watch the trailer:


BEAUTY AND THE BEAST (2017)

March 14, 2017

 Greetings again from the darkness. An entire generation still enjoys their childhood animated movie memories thanks to Disney’s The Little Mermaid (1989), Beauty and the Beast (1991) and The Lion King (1994). We are now a quarter-century later and Disney is looking to re-create the magic (and hopefully cash in) with Live Action versions of all three …as it did with Cinderella (2015) and last year’s The Jungle Book (sensing a trend?). Up now is director Bill Condon’s mixture of live action, CGI and music for Beauty and the Beast.

The 18th century story (1740) by Gabrielle-Suzanne Barbot de Villeneuve was re-written and shortened by Jeanne-Marie Leprince de Beaumont after Barbot’s death. Director Jean Cocteau’s 1946 French film version looks to have been a key influence for this updated ‘Beast’, while the 2014 version with Vincent Cassel will probably now be rendered forgotten. Screenwriters Stephen Chbosky (The Perks of Being a Wallflower) and Evan Spiliotopoulos (The Huntsman: Winter’s War) team with Oscar winner Condon, whose musical movie resume includes Chicago and Dreamgirls, to inject some contemporary aspects to Belle’s personality, as well as a bit more backstory for quite a few characters … all while staying true to the 1991 version.

Emma Watson proves a nice choice for Belle as she has what it takes to be nice yet tough, while still being an oddball within her own community. Belle is a bookworm who dares to help other girls to read, while also being the brains behind her father’s (Kevin Kline) work. She realizes her neighbors view her as a curiosity – and there is even a song to prove it! Ms. Watson brings strength, independence, and courage to the role. These traits and others are on full display even before her first encounter with the beast.

Dan Stevens (“Downton Abbey”) is the beneficiary of an extended backstory for the Prince, which includes a large dance and musical production at the castle, leading to his being cursed for having no love in his heart. Most of the scenes with Beast utilize CGI for the face and head. This effect worked for me as I found the look fascinating and able to fulfill the necessary emotions, though the non-beast Prince would be considered the weakest link in this fairy tale chain.

Since the comparisons to the 1991 version are inevitable, and certainly a matter of personal opinion, Luke Evans made a wonderfully pompous Gaston, while Josh Gad was quite humorous as LeFou, Gaston’s loyal sidekick who is also the center of the misplaced controversy (not worthy of discussion here). The staff – both live versions and special effects – includes Ewan McGregor as Lumiere, Ian McKellan as Cogsworth, Emma Thompson as Mrs. Potts, Audra McDonald as Madame Garderobe, Stanley Tucci as Maestro Cadenza and Gugu Mbatha-Raw as Plumette. Each bring their own touch to the roles, with Ms. McDonald being a particular standout, and Ms. Thompson having the most thankless job as replacement for Angela Lansbury.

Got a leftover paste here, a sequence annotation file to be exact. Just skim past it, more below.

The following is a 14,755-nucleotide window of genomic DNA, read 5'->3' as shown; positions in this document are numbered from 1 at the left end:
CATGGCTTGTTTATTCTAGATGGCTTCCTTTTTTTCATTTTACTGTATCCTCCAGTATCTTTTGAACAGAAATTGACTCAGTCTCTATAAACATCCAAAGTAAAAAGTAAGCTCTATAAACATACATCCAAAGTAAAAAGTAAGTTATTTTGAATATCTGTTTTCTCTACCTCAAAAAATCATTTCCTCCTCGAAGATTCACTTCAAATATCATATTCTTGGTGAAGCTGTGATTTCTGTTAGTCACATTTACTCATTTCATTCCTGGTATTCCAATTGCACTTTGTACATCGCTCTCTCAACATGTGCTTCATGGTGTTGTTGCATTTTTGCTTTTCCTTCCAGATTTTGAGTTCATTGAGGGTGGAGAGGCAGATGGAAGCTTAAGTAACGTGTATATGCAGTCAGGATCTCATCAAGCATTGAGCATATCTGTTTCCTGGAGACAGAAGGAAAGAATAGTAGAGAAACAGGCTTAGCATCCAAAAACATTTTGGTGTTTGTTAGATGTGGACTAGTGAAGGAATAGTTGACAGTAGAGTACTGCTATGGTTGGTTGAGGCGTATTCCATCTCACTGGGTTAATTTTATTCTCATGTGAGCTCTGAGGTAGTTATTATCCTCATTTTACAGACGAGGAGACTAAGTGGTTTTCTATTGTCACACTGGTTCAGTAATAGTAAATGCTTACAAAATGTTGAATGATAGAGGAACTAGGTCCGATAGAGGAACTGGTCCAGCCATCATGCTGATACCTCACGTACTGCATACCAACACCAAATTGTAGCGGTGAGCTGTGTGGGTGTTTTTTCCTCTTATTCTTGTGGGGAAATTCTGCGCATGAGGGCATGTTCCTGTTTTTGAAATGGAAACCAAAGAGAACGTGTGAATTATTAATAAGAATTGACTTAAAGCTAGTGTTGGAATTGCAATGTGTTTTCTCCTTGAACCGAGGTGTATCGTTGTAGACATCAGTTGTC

While I found this version quite enjoyable and well done, it’s a bit confusing why the decision was made to go so dark and foreboding. It’s not young kid friendly at all, and seems as if the target audience is millennials who were raised on the 1991 version. This was done at the expense of inviting a new generation to explore the story and characters. Parents should probably avoid taking any kids under age 10 or 11, and the film easily could have received a PG-13 rating.

8-time Oscar winner Alan Menken returns to score the film (he did the 1991 version as well), plus he wrote new songs with Tim Rice and there are some original lyrics by Howard Ashman. With only one viewing, it’s doubtful any of the new songs will be instant classics, but “Be Our Guest” is a definite crowd-pleaser (again).

Of course, it’s an impossible task to please everyone when you mess with the classics, but overall, it’s a nice twist for fans of the 1991 animated version. Likely a missed opportunity to bring new youngsters into the fantastical BATB world, it does show that the animated to live action transformation can be well done … and that’s a relief with The Lion King and The Little Mermaid on the way. Dear Disney – don’t mess ‘em up!

Be our guest … watch the trailer: